The Research Capacity of ARS ARS will establish five regional Bioenergy Feedstock Centers Anchored at 5 current ARS locations (“hubs”) Involving dozens of ARS research scientists from across the agency (“spokes”) Establishing public / private consortia, and cooperative research agreements USDA Forest Service to establish Agroforestry Center, and flexible feedstock Biorefinery Pilot Plant
Fiber USDA/ARS: Walter Schmidt Rolland Walter George Gassner Feather s Pelletize d feather CRADA Partner: Chesapeake Microproducts Keratin-based Bioplastic from Poultry Operations
Pelletize feather CRADA Partner: Horticultural Research Institute (joint patent) Pots Keratin-based Bioplastic from Poultry Operations
Plant Pot Project Cronus (John General) USDA- SBIR Commercialization / Financial Strategies Chesapeake Microproducts Horticulture Research Institute ARS Keratin-based Bioplastic from Poultry Operations
Distributed Energy System from RCM/EnviRemed/ American Solar / ARS 33 + Army / Air Force stirling engines + Generating electricity through composting
Distributed Energy System from RCM/EnviRemed/ American Solar / ARS CRADA Feedstocks -- food waste, agricultural waste, biofuel crops (e.g., energy cane, switch grass, Napier grass) Potential uses: Military applications on bases & remote settings Supplement energy needs of farms, rural communities, and schools (& compost for landscaping, fresh fruits and vegetables for the school cafeteria) Operate greenhouses (i.e., heat, cool, light, ventilate, etc.) off the power grid Operate aquaculture systems (i.e., heat, filtration, light, ventilate, etc.) off the power grid. Solar heat, food/agriculture waste products and biofuel crops could be used as feedstock for the units. This would allow raising fish in abandoned urban warehouses in northern climates.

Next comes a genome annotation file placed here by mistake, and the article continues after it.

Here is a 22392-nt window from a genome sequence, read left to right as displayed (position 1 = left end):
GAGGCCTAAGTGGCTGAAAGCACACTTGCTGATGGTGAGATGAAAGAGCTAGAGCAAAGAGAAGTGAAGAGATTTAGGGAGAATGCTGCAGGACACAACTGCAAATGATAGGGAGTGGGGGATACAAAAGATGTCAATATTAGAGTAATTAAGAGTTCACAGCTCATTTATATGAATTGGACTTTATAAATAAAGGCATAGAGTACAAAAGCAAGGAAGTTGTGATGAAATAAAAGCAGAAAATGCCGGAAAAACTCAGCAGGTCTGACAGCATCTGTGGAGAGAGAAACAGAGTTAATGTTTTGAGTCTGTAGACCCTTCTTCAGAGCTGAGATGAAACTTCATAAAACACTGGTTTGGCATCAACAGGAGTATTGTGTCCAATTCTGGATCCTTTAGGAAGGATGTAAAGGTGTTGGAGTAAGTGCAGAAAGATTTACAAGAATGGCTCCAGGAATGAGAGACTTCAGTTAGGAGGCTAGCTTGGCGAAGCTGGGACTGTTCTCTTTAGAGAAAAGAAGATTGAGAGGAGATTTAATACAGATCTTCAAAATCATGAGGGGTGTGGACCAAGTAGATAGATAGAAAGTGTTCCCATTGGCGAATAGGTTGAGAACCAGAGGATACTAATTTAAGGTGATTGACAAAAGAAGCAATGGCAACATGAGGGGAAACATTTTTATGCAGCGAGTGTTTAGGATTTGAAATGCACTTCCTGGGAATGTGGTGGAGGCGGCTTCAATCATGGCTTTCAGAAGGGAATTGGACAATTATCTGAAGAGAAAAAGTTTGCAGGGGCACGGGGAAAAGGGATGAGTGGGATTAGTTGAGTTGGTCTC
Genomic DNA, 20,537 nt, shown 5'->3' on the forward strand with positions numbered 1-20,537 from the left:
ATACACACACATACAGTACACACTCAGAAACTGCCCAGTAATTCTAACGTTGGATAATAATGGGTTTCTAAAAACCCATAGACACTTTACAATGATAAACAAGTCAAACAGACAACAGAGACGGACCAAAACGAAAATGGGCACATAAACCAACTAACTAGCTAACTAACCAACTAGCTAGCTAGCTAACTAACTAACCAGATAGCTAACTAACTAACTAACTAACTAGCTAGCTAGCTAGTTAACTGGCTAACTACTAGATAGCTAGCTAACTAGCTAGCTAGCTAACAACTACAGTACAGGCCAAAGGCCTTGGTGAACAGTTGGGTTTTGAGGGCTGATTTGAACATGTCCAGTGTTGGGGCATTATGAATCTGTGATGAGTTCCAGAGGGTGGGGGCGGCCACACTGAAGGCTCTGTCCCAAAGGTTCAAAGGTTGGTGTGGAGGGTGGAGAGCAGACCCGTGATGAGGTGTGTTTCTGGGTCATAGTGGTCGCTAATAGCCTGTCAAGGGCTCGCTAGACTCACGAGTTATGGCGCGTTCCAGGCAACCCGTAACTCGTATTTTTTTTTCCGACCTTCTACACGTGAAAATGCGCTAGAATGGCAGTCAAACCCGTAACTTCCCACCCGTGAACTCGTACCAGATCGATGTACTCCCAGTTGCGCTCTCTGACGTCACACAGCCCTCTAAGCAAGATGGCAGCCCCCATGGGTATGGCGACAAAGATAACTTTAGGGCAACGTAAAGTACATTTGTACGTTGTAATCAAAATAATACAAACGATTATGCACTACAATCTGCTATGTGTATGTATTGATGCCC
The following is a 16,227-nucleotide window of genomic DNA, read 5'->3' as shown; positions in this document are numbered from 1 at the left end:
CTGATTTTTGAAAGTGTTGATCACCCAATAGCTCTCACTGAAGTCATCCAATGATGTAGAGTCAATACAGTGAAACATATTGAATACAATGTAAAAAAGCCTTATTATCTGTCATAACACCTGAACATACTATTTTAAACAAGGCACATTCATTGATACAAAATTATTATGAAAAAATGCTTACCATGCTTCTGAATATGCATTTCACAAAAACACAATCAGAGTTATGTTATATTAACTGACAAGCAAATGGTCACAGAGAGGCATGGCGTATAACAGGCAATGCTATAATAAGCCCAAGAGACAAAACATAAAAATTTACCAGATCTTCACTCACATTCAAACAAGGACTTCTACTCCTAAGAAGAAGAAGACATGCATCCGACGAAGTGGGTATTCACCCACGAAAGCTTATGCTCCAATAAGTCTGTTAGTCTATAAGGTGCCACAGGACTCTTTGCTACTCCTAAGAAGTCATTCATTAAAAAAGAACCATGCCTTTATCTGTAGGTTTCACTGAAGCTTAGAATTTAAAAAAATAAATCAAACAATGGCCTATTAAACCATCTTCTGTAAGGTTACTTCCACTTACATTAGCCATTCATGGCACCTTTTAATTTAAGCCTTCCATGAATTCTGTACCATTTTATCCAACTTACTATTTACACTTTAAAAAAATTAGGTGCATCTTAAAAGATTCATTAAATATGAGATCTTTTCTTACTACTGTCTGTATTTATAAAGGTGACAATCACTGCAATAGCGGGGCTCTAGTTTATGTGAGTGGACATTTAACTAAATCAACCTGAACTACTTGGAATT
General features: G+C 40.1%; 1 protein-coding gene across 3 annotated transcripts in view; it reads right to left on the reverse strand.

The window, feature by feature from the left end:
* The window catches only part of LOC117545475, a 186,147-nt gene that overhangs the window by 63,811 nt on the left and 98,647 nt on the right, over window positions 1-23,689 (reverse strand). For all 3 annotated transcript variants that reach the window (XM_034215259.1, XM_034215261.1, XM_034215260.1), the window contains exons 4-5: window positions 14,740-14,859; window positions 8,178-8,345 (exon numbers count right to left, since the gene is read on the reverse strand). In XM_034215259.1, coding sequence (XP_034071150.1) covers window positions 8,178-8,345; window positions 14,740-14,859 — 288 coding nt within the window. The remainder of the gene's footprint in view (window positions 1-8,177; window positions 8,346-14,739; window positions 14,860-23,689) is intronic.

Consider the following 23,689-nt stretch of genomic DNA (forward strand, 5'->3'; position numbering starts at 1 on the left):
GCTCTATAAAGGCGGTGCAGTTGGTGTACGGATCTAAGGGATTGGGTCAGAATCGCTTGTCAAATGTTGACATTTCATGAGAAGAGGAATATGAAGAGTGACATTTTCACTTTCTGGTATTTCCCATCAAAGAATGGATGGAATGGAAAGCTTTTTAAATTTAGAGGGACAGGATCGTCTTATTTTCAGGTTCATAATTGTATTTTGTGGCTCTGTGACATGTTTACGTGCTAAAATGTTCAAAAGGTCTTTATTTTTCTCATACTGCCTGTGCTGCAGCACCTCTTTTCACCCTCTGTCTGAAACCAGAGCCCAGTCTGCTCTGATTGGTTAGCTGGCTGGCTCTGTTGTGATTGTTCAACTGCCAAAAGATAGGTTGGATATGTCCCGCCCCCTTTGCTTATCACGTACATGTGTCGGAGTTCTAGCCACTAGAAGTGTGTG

The future ….biobased products & biofuels Switchgrass & biofuels Component separation New foods & biobased products
36 Richard J. Brenner, Ph.D. Assistant Administrator Don Nordlund Technology Transfer Coordinator, Athens, GA Office of Technology Transfer 5601 Sunnyside Ave Beltsville, MD 20705 (301) 504-6905 Photo: Quiet Waters Park, Annapolis, MD (Joann Perkins) The Office of Technology Transfer …. http://www.ars.usda.gov/Business/Business.htm … promoting the adoption of ARS research outcomes